Ottawa Real Estate Show: Why the capital faces an office and industrial space crunch

Editor's Note

The Ottawa Real Estate Show is a new online broadcast dedicated to commercial property in Canada’s capital. Watch the show at The Ottawa Real Estate Show is sponsored by Mann Lawyers and CBRE Ottawa.

Amid warnings that many tenants have few options for space when looking to relocate or expand, the Ottawa Real Estate Show invited the head of one of the city’s major developers to explore some of the factors limiting new office and industrial construction in the capital.

Earlier this spring, brokerage firm CBRE said Ottawa is facing a “shortage” of office spaces in excess of 50,000 square feet – a situation that’s limiting the ability of tenants to expand or relocate.

Similarly, CBRE said tenants in the industrial market are currently facing a record low availability rate of 2.2 per cent, constricting their ability to expand.

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“Larger tenants have few options. Smaller (tenants) still have a number of options, but across the board and in all markets, inventory is drying up and tenants are faced with less and less choice,” said Shawn Hamilton, managing director of CBRE Ottawa.

This is putting upwards pressure on rental rates; downtown class-A rates rose for six consecutive quarters before softening slightly in early 2019 to an average of $23.63 per square foot, while industrial asking rates are up 5.7 per cent year-over-year to $10.12 a square foot, according to CBRE figures. However, the tightening of the market has yet to spark any major new developments.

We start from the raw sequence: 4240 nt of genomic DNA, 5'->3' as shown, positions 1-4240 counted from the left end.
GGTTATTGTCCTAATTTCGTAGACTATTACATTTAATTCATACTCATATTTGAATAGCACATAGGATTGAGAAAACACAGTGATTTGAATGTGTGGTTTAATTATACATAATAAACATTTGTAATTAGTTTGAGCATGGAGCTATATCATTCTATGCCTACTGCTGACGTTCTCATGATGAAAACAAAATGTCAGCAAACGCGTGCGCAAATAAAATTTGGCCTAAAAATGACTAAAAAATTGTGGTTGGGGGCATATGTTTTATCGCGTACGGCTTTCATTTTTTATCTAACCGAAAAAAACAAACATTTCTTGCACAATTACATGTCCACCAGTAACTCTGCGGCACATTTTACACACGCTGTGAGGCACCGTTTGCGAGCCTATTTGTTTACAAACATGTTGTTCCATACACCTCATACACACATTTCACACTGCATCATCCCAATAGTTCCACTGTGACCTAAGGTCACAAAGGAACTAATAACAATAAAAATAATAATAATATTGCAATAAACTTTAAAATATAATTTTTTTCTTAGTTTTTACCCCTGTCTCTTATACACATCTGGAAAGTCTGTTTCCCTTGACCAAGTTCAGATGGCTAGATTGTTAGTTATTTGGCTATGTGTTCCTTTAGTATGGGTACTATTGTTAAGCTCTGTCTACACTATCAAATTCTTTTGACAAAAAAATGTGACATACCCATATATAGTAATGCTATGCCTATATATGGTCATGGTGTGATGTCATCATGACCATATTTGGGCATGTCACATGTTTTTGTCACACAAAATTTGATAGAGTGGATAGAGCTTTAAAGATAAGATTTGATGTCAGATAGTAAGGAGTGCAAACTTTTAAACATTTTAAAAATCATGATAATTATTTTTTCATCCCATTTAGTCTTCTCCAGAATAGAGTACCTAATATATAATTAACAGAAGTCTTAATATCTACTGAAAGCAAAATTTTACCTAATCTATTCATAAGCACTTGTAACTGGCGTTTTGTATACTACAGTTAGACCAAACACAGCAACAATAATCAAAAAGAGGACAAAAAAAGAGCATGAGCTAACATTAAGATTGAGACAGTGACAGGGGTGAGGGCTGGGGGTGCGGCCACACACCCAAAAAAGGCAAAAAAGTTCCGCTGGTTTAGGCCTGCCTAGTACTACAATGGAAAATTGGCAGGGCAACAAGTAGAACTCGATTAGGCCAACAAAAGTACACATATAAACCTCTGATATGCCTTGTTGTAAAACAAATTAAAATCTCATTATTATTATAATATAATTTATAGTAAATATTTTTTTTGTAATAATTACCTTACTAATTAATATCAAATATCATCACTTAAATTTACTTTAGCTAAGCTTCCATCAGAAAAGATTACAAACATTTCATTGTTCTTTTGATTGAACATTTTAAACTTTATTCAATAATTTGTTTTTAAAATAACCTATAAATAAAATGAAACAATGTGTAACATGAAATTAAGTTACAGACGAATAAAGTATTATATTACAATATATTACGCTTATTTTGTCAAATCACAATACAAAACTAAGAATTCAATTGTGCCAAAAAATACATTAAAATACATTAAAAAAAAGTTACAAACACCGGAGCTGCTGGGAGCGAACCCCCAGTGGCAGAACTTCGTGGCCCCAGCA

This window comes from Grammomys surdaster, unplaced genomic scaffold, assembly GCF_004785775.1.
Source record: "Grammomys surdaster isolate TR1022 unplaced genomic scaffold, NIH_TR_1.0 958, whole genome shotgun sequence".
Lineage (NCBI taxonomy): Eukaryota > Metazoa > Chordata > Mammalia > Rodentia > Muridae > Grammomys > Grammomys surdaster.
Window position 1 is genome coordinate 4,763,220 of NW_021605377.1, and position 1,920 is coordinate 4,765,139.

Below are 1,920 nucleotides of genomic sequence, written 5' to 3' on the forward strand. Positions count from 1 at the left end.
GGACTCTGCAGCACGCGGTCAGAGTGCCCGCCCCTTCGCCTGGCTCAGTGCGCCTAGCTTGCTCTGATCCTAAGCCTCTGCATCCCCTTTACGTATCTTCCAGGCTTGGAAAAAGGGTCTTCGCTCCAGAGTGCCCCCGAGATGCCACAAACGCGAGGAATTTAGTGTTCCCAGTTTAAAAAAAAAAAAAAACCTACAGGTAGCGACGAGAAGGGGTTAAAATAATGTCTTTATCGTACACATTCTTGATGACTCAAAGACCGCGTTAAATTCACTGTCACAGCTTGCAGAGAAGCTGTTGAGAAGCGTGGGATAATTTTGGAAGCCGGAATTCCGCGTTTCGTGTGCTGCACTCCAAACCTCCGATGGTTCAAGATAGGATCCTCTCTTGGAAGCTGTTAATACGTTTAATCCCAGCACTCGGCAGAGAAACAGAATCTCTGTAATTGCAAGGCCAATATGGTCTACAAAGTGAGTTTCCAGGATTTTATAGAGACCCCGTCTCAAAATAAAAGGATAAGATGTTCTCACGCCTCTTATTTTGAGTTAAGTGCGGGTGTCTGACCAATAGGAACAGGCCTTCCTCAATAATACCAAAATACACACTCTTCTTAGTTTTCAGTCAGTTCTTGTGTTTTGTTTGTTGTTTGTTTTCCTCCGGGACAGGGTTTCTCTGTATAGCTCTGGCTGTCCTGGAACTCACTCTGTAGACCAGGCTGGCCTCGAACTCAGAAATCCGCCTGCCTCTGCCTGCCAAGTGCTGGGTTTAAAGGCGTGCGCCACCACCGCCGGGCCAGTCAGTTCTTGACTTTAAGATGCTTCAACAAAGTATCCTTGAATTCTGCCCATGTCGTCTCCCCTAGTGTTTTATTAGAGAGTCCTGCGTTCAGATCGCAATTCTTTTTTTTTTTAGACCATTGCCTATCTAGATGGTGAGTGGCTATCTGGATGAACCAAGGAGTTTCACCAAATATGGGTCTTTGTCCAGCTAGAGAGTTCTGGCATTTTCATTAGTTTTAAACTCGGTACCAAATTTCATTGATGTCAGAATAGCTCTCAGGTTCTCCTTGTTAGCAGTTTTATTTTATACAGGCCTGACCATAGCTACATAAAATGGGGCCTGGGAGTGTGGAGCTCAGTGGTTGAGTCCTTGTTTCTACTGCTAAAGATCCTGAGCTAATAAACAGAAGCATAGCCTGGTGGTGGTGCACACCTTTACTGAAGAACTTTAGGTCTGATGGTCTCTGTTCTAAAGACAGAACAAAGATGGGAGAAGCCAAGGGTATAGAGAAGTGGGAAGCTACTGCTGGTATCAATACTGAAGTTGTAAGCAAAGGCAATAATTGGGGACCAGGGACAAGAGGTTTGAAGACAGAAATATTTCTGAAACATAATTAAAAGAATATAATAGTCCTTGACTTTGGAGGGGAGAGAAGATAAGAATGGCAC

Hugh Gorman, the CEO of developer and property management firm Colonnade Bridgeport, told the Ottawa Real Estate Show that this stems in part from the city’s historically modest absorption rates relative to other cities.

“Ottawa traditionally hasn’t been a spec-build market where landlords (construct) buildings and hope that the tenants will come,” he said. Instead, Ottawa developers must typically secure a certain amount of preleasing commitments from tenants before their capital partners give the green light to break ground.

Another related factor is the comparatively low concentration of corporate head offices in Ottawa, Hamilton argued. While many of the locally based R&D centres and other divisions may be growing, he said it’s often the companies that are headquartered in Toronto, Montreal and Calgary that commonly kick off new builds in those cities.

For more insights into Ottawa’s development landscape, including multi-residential construction, watch the Ottawa Real Estate Show on YouTube.

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